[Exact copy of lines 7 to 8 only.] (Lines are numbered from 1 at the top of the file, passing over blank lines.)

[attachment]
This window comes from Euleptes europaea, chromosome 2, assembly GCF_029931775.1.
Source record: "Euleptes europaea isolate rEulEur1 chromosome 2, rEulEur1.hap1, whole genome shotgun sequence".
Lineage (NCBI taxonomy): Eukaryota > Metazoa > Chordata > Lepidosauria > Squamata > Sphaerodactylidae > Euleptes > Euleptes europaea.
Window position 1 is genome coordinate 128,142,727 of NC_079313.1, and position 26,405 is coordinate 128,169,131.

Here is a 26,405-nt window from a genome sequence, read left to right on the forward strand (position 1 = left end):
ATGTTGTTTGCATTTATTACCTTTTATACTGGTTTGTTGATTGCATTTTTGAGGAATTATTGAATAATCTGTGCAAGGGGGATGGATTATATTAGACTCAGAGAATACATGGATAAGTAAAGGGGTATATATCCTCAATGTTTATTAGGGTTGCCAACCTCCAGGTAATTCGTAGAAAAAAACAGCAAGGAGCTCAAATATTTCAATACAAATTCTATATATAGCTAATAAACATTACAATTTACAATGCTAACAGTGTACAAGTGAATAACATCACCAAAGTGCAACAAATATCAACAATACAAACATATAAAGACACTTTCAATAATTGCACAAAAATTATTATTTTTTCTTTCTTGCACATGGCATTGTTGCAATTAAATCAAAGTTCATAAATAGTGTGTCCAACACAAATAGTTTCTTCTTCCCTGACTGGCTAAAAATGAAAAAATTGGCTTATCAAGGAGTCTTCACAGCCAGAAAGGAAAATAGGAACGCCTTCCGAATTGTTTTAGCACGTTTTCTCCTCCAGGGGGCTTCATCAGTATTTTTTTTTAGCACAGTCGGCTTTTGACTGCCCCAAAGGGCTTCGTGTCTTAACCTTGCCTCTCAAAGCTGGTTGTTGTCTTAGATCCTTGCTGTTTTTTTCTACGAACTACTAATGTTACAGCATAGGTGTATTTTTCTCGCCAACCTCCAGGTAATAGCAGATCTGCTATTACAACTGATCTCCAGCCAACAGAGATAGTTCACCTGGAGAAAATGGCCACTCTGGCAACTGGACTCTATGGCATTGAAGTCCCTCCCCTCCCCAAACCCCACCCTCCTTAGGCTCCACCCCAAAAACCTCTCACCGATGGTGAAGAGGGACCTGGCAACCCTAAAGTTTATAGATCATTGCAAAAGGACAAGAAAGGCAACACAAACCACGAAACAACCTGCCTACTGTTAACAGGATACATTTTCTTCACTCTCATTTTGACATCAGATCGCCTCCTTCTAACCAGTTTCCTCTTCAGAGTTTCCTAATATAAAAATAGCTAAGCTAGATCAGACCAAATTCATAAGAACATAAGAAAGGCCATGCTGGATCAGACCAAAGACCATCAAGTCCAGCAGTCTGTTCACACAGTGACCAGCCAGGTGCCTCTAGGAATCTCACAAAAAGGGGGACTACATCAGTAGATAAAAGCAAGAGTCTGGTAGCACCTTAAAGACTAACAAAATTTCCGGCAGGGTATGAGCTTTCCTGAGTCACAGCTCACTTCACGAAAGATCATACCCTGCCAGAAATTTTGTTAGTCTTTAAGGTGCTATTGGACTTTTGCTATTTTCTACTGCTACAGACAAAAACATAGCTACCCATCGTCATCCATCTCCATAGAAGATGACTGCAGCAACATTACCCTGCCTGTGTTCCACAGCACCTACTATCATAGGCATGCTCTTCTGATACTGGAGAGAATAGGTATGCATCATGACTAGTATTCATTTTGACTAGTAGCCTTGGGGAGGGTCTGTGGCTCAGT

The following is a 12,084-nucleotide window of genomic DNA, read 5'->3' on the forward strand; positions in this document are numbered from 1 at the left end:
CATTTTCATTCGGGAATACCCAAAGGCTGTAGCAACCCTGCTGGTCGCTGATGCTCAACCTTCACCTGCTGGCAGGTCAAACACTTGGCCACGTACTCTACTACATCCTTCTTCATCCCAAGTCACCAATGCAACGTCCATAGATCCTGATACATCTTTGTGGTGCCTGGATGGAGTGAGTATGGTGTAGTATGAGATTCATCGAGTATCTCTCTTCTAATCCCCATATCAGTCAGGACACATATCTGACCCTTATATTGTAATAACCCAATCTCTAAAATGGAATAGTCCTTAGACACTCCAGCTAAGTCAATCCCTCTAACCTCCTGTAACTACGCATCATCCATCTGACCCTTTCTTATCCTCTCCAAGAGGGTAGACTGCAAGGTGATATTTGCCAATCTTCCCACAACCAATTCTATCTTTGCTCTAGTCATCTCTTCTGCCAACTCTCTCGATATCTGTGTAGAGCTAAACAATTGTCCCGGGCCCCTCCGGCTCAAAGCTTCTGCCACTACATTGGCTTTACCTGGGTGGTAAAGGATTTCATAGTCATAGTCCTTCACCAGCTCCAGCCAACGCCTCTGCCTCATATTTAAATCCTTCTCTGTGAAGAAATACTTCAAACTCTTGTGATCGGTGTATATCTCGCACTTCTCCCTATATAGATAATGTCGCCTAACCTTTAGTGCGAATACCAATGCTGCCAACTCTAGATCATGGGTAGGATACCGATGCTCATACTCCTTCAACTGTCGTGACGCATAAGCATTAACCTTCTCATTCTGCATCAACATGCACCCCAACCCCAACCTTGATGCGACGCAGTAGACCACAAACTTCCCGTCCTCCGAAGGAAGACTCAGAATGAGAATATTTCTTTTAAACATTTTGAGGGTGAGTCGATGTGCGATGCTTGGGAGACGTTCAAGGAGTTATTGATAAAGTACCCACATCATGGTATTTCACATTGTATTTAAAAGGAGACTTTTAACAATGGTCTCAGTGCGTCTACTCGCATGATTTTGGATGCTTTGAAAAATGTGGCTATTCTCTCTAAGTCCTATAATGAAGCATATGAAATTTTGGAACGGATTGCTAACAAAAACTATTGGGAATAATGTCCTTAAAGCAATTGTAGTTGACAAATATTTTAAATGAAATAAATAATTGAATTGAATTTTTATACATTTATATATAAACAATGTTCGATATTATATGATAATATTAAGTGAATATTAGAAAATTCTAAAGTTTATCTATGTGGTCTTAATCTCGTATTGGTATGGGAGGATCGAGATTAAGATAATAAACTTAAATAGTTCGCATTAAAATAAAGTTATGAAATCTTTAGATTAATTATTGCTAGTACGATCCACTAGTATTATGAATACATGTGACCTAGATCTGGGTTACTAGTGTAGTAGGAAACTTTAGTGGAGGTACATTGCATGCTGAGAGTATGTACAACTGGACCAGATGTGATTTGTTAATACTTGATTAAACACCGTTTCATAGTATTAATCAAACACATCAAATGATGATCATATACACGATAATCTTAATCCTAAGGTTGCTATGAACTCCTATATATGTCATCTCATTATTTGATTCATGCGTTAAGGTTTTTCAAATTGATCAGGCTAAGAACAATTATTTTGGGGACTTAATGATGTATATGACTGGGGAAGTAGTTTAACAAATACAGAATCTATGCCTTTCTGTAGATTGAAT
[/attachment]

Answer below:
The following is a 12,084-nucleotide window of genomic DNA, read 5'->3' on the forward strand; positions in this document are numbered from 1 at the left end:
CATTTTCATTCGGGAATACCCAAAGGCTGTAGCAACCCTGCTGGTCGCTGATGCTCAACCTTCACCTGCTGGCAGGTCAAACACTTGGCCACGTACTCTACTACATCCTTCTTCATCCCAAGTCACCAATGCAACGTCCATAGATCCTGATACATCTTTGTGGTGCCTGGATGGAGTGAGTATGGTGTAGTATGAGATTCATCGAGTATCTCTCTTCTAATCCCCATATCAGTCAGGACACATATCTGACCCTTATATTGTAATAACCCAATCTCTAAAATGGAATAGTCCTTAGACACTCCAGCTAAGTCAATCCCTCTAACCTCCTGTAACTACGCATCATCCATCTGACCCTTTCTTATCCTCTCCAAGAGGGTAGACTGCAAGGTGATATTTGCCAATCTTCCCACAACCAATTCTATCTTTGCTCTAGTCATCTCTTCTGCCAACTCTCTCGATATCTGTGTAGAGCTAAACAATTGTCCCGGGCCCCTCCGGCTCAAAGCTTCTGCCACTACATTGGCTTTACCTGGGTGGTAAAGGATTTCATAGTCATAGTCCTTCACCAGCTCCAGCCAACGCCTCTGCCTCATATTTAAATCCTTCTCTGTGAAGAAATACTTCAAACTCTTGTGATCGGTGTATATCTCGCACTTCTCCCTATATAGATAATGTCGCCTAACCTTTAGTGCGAATACCAATGCTGCCAACTCTAGATCATGGGTAGGATACCGATGCTCATACTCCTTCAACTGTCGTGACGCATAAGCATTAACCTTCTCATTCTGCATCAACATGCACCCCAACCCCAACCTTGATGCGACGCAGTAGACCACAAACTTCCCGTCCTCCGAAGGAAGACTCAGAATGAGAATATTTCTTTTAAACATTTTGAGGGTGAGTCGATGTGCGATGCTTGGGAGACGTTCAAGGAGTTATTGATAAAGTACCCACATCATGGTATTTCACATTGTATTTAAAAGGAGACTTTTAACAATGGTCTCAGTGCGTCTACTCGCATGATTTTGGATGCTTTGAAAAATGTGGCTATTCTCTCTAAGTCCTATAATGAAGCATATGAAATTTTGGAACGGATTGCTAACAAAAACTATTGGGAATAATGTCCTTAAAGCAATTGTAGTTGACAAATATTTTAAATGAAATAAATAATTGAATTGAATTTTTATACATTTATATATAAACAATGTTCGATATTATATGATAATATTAAGTGAATATTAGAAAATTCTAAAGTTTATCTATGTGGTCTTAATCTCGTATTGGTATGGGAGGATCGAGATTAAGATAATAAACTTAAATAGTTCGCATTAAAATAAAGTTATGAAATCTTTAGATTAATTATTGCTAGTACGATCCACTAGTATTATGAATACATGTGACCTAGATCTGGGTTACTAGTGTAGTAGGAAACTTTAGTGGAGGTACATTGCATGCTGAGAGTATGTACAACTGGACCAGATGTGATTTGTTAATACTTGATTAAACACCGTTTCATAGTATTAATCAAACACATCAAATGATGATCATATACACGATAATCTTAATCCTAAGGTTGCTATGAACTCCTATATATGTCATCTCATTATTTGATTCATGCGTTAAGGTTTTTCAAATTGATCAGGCTAAGAACAATTATTTTGGGGACTTAATGATGTATATGACTGGGGAAGTAGTTTAACAAATACAGAATCTATGCCTTTCTGTAGATTGAAT